Looking toward Sunday March 5 — 1st Sunday of Lent

Matthew 4:1-11:  Then Jesus was led up by the Spirit into the wilderness to be tempted by the devil. He fasted forty days and forty nights, and afterwards he was famished. The tempter came and said to him, “If you are the Son of God, command these stones to become loaves of bread.”But he answered, “It is written, ‘One does not live by bread alone, but by every word that comes from the mouth of God.'” Then the devil took him to the holy city and placed him on the pinnacle of the temple, saying to him, “If you are the Son of God, throw yourself down; for it is written, ‘He will command his angels concerning you,’ and ‘On their hands they will bear you up, so that you will not dash your foot against a stone.’Jesus said to him, “Again it is written, ‘Do not put the Lord your God to the test.'” Again, the devil took him to a very high mountain and showed him all the kingdoms of the world and their splendor; and he said to him, “All these I will give you, if you will fall down and worship me.”  Jesus said to him, “Away with you, Satan! for it is written, ‘Worship the Lord your God, and serve only him.'” Then the devil left him, and suddenly angels came and waited on him.


Our Gospel reading for Sunday March 5 is the story of Jesus being in the wilderness for 40 days and in his time there being tempted by Satan. It is included in all three of the Synoptic Gospels and Hebrews 4:15 highlighting Jesus’ humanity and identification with all of us. We are tempted daily, but as both divine and human, Jesus Christ was tempted too.

Through this temptation story see that Jesus would not compromise for desires of personal or social authority.  Jesus would not compromise for political or religious power.  Jesus would not compromise to theatrics or to demands of others.

For each temptation, Jesus responded to Satan each time with Scripture.  After 40 days of being in the desert without sustenance and shelter, Jesus is exhausted and rather beat down. Jesus does not need to rely on his own words because he deeply knows the words of the law and the prophets that have come before him.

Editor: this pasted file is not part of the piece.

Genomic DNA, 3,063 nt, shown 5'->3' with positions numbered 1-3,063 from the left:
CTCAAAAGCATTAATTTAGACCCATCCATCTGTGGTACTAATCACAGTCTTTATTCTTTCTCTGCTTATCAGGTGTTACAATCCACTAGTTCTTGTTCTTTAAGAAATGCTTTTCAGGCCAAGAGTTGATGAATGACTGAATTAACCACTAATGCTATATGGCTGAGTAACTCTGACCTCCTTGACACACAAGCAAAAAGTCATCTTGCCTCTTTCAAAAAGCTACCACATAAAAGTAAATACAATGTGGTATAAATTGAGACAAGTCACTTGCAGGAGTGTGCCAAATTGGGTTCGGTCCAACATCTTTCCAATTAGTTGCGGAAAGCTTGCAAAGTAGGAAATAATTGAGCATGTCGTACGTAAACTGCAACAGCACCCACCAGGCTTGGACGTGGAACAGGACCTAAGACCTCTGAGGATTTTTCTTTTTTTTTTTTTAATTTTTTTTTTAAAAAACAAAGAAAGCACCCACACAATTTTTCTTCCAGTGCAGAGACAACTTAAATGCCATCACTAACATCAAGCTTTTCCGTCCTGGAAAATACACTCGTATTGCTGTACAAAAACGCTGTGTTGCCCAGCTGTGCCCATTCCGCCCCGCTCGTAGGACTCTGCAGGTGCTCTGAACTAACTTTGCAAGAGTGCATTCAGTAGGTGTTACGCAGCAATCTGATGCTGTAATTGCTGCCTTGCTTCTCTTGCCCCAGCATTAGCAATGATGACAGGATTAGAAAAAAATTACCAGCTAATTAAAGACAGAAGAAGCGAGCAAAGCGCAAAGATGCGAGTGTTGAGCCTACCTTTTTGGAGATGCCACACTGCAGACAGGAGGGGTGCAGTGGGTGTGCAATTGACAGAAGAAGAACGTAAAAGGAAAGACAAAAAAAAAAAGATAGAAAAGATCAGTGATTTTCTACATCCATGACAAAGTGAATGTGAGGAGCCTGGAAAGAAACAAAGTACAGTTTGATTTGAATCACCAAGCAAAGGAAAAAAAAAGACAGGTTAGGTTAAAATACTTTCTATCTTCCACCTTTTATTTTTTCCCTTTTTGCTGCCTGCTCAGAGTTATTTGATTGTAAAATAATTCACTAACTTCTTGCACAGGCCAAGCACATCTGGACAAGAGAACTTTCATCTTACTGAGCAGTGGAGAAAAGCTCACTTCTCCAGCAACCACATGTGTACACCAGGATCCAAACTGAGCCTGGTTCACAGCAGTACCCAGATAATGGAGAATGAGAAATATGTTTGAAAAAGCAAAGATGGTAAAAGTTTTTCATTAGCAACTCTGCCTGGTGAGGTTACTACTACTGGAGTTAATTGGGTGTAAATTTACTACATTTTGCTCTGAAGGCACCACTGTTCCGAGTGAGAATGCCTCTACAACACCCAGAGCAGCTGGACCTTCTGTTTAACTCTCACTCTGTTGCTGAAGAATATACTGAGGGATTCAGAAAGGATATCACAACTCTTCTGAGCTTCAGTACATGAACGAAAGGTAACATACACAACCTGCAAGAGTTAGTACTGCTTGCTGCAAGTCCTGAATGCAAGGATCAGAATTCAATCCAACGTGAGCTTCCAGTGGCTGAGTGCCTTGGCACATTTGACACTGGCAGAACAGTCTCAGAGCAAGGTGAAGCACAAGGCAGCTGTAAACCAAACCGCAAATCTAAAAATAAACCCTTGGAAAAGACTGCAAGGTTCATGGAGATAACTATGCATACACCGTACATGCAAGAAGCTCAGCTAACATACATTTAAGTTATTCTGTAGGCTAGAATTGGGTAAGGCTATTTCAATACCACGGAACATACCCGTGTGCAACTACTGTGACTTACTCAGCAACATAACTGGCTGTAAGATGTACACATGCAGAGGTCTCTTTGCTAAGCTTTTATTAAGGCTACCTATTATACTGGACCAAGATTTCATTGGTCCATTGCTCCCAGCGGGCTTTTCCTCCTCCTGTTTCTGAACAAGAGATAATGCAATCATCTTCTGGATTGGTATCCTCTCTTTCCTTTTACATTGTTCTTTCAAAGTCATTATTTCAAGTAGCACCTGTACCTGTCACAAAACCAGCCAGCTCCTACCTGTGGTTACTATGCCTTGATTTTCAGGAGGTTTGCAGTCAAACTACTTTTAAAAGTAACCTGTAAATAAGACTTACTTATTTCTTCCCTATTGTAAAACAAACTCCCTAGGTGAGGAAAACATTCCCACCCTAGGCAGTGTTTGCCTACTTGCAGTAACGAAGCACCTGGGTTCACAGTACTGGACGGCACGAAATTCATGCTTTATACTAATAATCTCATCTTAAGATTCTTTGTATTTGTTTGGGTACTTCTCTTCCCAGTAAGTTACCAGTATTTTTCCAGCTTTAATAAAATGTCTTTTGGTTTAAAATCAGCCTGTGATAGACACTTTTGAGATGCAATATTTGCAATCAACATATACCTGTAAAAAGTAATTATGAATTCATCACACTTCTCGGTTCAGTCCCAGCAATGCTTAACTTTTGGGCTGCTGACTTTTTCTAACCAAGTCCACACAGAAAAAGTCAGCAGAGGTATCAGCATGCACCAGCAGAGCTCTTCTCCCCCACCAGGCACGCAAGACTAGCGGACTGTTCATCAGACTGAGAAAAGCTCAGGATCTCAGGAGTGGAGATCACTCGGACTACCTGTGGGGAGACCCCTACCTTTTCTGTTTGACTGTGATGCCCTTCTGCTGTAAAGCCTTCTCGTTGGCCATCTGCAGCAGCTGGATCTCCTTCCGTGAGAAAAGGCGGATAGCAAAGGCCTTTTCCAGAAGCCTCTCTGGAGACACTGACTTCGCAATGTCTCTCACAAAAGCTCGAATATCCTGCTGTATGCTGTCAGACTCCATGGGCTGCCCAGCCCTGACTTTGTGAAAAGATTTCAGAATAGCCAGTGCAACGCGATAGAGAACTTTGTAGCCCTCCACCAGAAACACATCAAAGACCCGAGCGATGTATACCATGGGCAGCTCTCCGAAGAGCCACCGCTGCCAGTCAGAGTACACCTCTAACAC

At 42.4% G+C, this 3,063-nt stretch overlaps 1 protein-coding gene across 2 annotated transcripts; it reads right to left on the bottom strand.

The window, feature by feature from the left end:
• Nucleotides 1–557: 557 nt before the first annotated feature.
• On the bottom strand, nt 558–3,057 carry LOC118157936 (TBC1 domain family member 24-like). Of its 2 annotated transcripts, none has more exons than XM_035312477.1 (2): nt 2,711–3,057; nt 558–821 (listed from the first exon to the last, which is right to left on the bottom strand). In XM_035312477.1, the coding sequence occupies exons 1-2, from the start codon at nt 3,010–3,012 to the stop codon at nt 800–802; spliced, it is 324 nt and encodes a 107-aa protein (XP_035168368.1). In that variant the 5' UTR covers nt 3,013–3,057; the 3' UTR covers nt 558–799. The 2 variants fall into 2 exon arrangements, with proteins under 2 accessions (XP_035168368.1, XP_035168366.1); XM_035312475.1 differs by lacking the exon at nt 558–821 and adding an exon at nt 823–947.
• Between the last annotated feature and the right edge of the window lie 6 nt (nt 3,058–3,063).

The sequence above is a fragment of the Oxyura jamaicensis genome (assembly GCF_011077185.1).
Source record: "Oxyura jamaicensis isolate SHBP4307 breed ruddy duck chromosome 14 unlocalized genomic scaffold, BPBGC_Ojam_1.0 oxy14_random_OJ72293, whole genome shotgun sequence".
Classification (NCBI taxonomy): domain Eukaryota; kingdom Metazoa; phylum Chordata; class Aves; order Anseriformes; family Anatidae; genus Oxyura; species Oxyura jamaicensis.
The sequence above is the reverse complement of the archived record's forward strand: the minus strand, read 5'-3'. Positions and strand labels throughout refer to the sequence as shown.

He fulfills the command at the heart of the Hebrew scriptures “Hear, O Israel:  The Lord is our God, the Lord alone.  You shall love the Lord your God with all your heart, and with all your should and all your might.” These are the words that introduce the Shema, the central confession of faith and the center of every Jewish prayer service. 

During this Lenten season, my discipline will be to commit more of scripture to memory.

Sometimes I use these passages that I know by heart on a card when I can not seem to find the appropriate words.  More often, I use these passages as an internal compass when making a decision. I have to admit that most passages I have not memorized in full.  I know a part of the passage or have an general idea so I look it up on the internet.  That usually works.

But the passages that I know completely sit deeper on my soul than the ones I might casually know.  These memorized passages become written on our heart and embedded into the body of our soul.  These are the passages we can take out in in all moments of life from those moments when we want to say speak but can not find our own words.  These times can come in any moment – from times of joy and thanksgiving to times of anger and lament. 

These are the passages that I hope guide my actions even when I am not aware.  My favorite among these is Romans 8:38-39, which I know from singing it out-loud.  Perhaps it can be your prayer for today.  “For I am convinced that neither death nor life nor angels nor principalities nor things present nor things to come, nor powers, nor height nor depth nor any other created thing shall be able to separate us from the love of God, which is in Christ Jesus our Lord.”

Blessings,

Alice

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